Large numbers of bottlenose dolphin carcasses are washing up on shore along the coasts of Mississippi and Alabama leading scientists and researches scrambling to find out why. Since Jan. 1, an abnormally high number of stillborn and infant bottlenose dolphins have washed up on shore. That number could soon beat out the 89 total from all of last year. Additionally, adult dolphin carcasses have been found as well, with only one being a different species. In this past week alone, 24 baby dolphins have been found and now the total count is 67.
As of now, scientists are questioning whether or not the high number of dolphin deaths is linked to cold weather or disease. However, they have not yet ruled out the possible link to the BP oil spill last year. Tissue samples from each carcass are being studied and several of the bodies are undergoing full necropsies to determine the cause for their death. Although none of the bodies had obvious signs of oil toxicity, scientists are sure in-depth studies of the tissue samples could reveal whether or not abnormally high levels of chemicals were present in the dolphin's body before it died.
For bottlenose dolphins living in the Gulf, this time of year is calving season. Roughly 2,000 to 5,000 dolphins live in the Gulf region and with the current death total, the number of dolphin carcasses found on shore is now ten times higher than normal.
The carcasses were discovered by park rangers, beach-goers and even BP cleanup crews. The deceased dolphins varied in age and some of the bodies found were barely 3 feet long, indicating that they possibly died soon after being birthed or were born stillborn after dying in the mother's womb before reaching maturity.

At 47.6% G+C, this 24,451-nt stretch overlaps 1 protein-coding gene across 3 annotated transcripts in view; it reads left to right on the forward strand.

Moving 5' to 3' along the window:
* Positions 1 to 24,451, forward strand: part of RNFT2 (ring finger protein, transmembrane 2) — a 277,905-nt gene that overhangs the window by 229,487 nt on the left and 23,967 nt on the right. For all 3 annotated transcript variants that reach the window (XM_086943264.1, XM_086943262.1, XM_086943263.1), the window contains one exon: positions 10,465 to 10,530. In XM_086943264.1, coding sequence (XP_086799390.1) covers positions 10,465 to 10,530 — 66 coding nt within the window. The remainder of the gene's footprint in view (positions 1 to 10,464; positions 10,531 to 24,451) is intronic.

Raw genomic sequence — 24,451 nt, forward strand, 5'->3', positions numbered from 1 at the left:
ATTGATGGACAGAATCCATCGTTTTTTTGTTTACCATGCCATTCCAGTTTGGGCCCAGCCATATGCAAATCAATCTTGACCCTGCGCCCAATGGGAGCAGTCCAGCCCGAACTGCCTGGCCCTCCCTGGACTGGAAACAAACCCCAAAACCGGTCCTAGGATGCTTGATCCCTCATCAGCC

Although the cause of the dolphin deaths is still in question, scientists still believe the answer may be within the BP oil spill. On Feb. 20, a prominent marine scientist, Samantha Joye, presented the results from a study she conducted on the Gulf ocean floor. Her research revealed oil from the spill is suffocating aquatic life with 4-inch layers of thick oil and microorganisms are not consuming the excess oil as quickly as they were expected to. What many scientists do agree on is that it may take years, even a decade, to see just whatkind of long-term effect the BP oil spill has on marine life. Even if the dolphin deaths can be attributed to the oil, it's likely that the oil could affect bottlenose dolphins and increase the number of deaths in the Gulf for years to come, especially within the upcoming months as new dolphin carcasses are discovered on Mississippi and every week.
Rachel Krech provides an in-depth look at current environmental issues and local Chicago news stories. As a college student from the Chicago suburbs pursuing two science degrees, she applies her knowledge and passion to both topics to garner further public awareness.